Happy ending

The experience of carrying out this programme has been very satisfactory. I’ve learned to use different tools I didn’t know about, and I’ve developed others that I was already using. My goals: further develop some of my profiles, especially the ResearchGate one and my professional Twitter account. They are both very important in terms of impact and to give more visibility to my research and interests.

I will definitively go through all the posts of the programme at least once again, and save all the materials. I think they will be of good use in the short-term future. Some of the tools I got aware of I decided to save them in my Delicious account, which is also a very useful website.

I just want to thank to the people who have created and coordinated this, for their generosity of sharing this knowledge with us.


Profile, future, non stop

Building our profile, building up our future is a non-stop task. That is what I feel and that is what I try to do. The tasks of week 11 reminded me to update my Linkedin profile, which I could use as my website. I created a new position since I started teaching as part of my PhD training. ‘Lecturer’ sounds very cool, and that is what I am doing, so it is good to give visibility to it. I also posted that one of the books I wrote is now part of my university’s library’s catalogue, which is also amazing. Inmediately, I received a message from a colleague congratulating me. I have posted the same on FB, but audiences are completely different. On FB I want my friends to know I am happy. On Linkedin I am building my CV when I add a position, or when I post something about my academic development… I think it is a good idea to work on your profile often. Every time I go to a conference and present, I add it. I should use Twitter also in this sense, writing about what is going on at the conferences I attend. Twitter could help with our professional profile as well.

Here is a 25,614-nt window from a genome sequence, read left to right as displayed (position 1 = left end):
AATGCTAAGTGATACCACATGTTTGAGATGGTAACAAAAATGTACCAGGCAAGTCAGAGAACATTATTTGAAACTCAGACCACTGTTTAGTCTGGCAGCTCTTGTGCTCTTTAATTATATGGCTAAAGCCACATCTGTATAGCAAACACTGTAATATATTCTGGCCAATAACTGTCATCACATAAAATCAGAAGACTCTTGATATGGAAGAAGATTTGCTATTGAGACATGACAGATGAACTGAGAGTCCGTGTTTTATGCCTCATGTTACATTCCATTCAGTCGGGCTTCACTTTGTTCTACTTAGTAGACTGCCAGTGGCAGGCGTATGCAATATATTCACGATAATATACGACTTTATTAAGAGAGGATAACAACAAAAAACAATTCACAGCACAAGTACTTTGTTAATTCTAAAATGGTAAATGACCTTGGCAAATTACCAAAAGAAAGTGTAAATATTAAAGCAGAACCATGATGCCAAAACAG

I have found Research Professional and Euraxess very useful in order to find funding. Before this, I had gone trough the funding links that my university provides in its website and it was very messy and a waste of time. But on these websites I think I can really find what I need. I could set the alerts for the funding I am interested in, and they have a big list of funders. I think both having an updated professional profile and knowing where the funding comes from are essential things for being prepare for the future to come!

online online online